Movements characterised by repetitive, invariant, and apparently functionless, stereotypic behaviours that are heterogenous in their causes can drive horse owners a little crazy. Historically known in the equine world as 'stable vices," weaving, wind-sucking, crib-biting or box-walking, are all largely irreversible behaviors that are a result of domestication.
While some argue that the behaviour stems from boredom and that the private life of stabled horses is irrelevant as long as it does not affect performance, others take the action as a sign of greater importance.
"Many have begun to question whether these habits should be seen as a sign that we are pushing the horse beyond its limits of adaptation," Dr Paul McGreevy, Professor of Faculty of Veterinary Science at the University of Sydney, told Eurodressage.
Not recognised in free living or feral horses these stereotypies are popularly regarded as being transmissible by mimicry, while others are associated with health and performance problems. "While these behaviours do tend to lower the value of affected animals at auction, there is still much debate about the significance of these behaviours in captive domestic horses," McGreevy continued.
Some say it is a method for the horse to cope with stress, but Dr McGreevy says the results of studies into this link have been inconclusive. Nevertheless, crib-biters are known to have a higher mean heart rate and stereotypies could be a symptom of the horse attempting to cope with suboptimal environments.
"Endorphins have been implicated as a possible source of reinforcement for crib-biting, because opioid antagonists can reduce crib-biting by 84%, suggesting that from the horse's view the benefits of crib-biting are mediated by opioid receptors at some point."
However, the resting behaviour of the crib-biters was also significantly increased, meaning that it was more likely the opioid was having a generalised sedative effect.
Although there are many suggested causes, the exact cause has not yet been verified, but studies do show a pattern in the horse's genes. "Studies have consolidated the view that certain family groups are more likely than others to demonstrate stereotypic behavior," McGreevy acknowledged.
The environment also plays a major part, particularly in dressage horses. "The importance of management factors that might frustrate the horse include the amount and type of forage, the bedding type, the number of horses in the yard, and the amount of communication between neighbouring horses."
In addition the amount of time spent in the stable directly corresponds to the likelihood of such behaviors. So can a horse pick up one of these stereotypies from his neighbour?
"Some authors believe that exposure to a stereotypy may increase the likelihood of it developing, but the evidence that horses learn by observation is rather limited,' McGreevy explained. "However, we should not rule out the possibility that having a neighbour that expresses stereotypies may increase the arousal of observing horses and therefore predispose them to developing it themselves."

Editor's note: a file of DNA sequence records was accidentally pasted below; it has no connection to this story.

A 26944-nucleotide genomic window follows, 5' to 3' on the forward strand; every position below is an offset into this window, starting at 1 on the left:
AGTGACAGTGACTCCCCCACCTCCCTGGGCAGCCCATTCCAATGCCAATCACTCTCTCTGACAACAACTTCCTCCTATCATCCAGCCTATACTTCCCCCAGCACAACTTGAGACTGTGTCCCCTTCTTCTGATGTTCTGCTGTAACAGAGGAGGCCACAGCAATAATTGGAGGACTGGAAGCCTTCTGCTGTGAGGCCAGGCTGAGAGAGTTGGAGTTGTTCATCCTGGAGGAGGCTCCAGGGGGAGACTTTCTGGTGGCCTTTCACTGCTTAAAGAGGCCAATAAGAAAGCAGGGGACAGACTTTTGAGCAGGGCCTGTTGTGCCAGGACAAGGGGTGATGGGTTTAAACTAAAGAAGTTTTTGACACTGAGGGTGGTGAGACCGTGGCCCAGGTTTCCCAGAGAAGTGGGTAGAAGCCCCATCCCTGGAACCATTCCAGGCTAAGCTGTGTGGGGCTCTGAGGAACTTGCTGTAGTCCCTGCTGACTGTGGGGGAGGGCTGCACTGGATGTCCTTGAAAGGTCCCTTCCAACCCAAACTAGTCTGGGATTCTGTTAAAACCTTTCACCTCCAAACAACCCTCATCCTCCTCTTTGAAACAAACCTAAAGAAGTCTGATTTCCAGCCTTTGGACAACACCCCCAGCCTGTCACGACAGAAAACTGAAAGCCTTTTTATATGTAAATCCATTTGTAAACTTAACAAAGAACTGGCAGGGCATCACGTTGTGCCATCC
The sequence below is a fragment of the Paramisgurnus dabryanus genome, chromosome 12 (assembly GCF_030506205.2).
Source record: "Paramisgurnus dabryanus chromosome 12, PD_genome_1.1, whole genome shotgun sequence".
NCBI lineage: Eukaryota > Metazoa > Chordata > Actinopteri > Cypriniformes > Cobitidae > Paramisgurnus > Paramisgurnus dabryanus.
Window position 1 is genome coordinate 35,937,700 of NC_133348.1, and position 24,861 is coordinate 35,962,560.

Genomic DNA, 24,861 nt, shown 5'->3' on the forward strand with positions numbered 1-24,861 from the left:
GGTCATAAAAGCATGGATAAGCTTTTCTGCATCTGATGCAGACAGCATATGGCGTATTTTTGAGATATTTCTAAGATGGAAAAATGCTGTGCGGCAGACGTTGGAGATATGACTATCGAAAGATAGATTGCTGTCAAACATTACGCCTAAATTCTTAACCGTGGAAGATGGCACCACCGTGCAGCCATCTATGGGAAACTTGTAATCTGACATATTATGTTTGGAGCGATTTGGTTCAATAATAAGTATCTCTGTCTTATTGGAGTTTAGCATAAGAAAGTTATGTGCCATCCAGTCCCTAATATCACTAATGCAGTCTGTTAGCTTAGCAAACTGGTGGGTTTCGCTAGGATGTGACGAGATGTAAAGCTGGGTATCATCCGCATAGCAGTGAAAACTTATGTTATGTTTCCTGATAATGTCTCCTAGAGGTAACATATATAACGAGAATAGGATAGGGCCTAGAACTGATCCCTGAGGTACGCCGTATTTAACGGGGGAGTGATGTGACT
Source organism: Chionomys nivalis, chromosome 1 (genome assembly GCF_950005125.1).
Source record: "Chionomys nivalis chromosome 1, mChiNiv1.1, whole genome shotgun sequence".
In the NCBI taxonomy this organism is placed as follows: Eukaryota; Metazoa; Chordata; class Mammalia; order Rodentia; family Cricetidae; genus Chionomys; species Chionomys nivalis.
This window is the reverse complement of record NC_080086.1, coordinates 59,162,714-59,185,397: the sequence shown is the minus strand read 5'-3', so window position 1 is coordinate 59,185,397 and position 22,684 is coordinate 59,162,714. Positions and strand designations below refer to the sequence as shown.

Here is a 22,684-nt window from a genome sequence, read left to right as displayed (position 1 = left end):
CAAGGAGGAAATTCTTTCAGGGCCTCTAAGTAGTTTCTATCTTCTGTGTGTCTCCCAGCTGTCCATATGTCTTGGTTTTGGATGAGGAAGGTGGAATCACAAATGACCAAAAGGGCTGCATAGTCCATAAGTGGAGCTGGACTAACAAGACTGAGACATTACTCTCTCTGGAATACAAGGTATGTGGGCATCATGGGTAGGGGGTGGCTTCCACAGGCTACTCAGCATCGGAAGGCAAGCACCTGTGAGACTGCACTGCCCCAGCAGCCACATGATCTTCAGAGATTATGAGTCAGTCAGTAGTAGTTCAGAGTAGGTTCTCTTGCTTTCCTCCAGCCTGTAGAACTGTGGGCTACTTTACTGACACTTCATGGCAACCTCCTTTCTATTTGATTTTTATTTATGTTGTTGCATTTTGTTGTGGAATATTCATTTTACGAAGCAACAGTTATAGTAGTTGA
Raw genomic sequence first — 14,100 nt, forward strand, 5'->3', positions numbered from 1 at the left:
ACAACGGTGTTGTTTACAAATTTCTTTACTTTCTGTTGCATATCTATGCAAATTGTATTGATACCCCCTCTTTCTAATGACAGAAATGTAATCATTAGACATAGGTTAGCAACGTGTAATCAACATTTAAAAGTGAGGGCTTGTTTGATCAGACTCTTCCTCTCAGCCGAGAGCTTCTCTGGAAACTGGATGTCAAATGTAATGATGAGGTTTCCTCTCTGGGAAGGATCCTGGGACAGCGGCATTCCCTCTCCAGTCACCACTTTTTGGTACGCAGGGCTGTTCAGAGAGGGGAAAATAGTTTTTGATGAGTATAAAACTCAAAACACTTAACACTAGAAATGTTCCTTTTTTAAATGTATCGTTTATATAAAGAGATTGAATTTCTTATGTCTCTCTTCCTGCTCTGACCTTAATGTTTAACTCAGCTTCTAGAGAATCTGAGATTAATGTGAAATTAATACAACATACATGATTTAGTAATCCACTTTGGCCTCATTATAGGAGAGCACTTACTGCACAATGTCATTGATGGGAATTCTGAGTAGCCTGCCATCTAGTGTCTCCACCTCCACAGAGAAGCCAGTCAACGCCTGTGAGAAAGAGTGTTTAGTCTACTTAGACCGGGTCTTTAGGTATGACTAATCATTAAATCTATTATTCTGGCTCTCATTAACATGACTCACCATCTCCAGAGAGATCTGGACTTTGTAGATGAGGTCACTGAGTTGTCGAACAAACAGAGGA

Veterinarian Dr Tom Schell says that both cribbing and weaving are behavioral issues, mostly related to prolonged confinement in a box stall. He believes the habits develop out of boredom. "In many instances, the behaviors can be reduced by good turnout and socialization," Schell stated. Also supporting the belief in the mimicry of such behaviors, Dr Schell advises that one horse can definitely learn the behaviour from another. "In many instances, the behaviors are transferable, much the same as smoking in people," said Schell.
Suggesting that these practices are the result of an endorphin rush, Dr Schell has learnt from experience that cribbing or weaving horses achieve a pleasurable or satisfying feeling to a certain extent. "Again this is supported by the fact that if these horses are pre-occupied, as with good turnout and grass, then the habits are less in terms of occurrence."
In terms of treatment, behavioral and environmental modification is best, but Dr Schell adds that there have been surgical procedures performed in the past, but with little success. "There are also cribbing halters to help modify the behavior, but really you have to understand why the horse is doing it, and usually it is boredom," he stated.
There has also been some noted improvement in both conditions with some herbs such as Ashwaghanda as well as amino acid L-theanine, which improves neurotransmitter levels in the brain and can create a relaxing effect for the horses.
However, overall Dr Paul McGreevy advises that nutrition and social environment are the most important causes of such disorders! While evidence for genetic predisposition is promising it is not yet compelling and copying is the least likely of all explanations.
by Sarah Warne for Eurodressage
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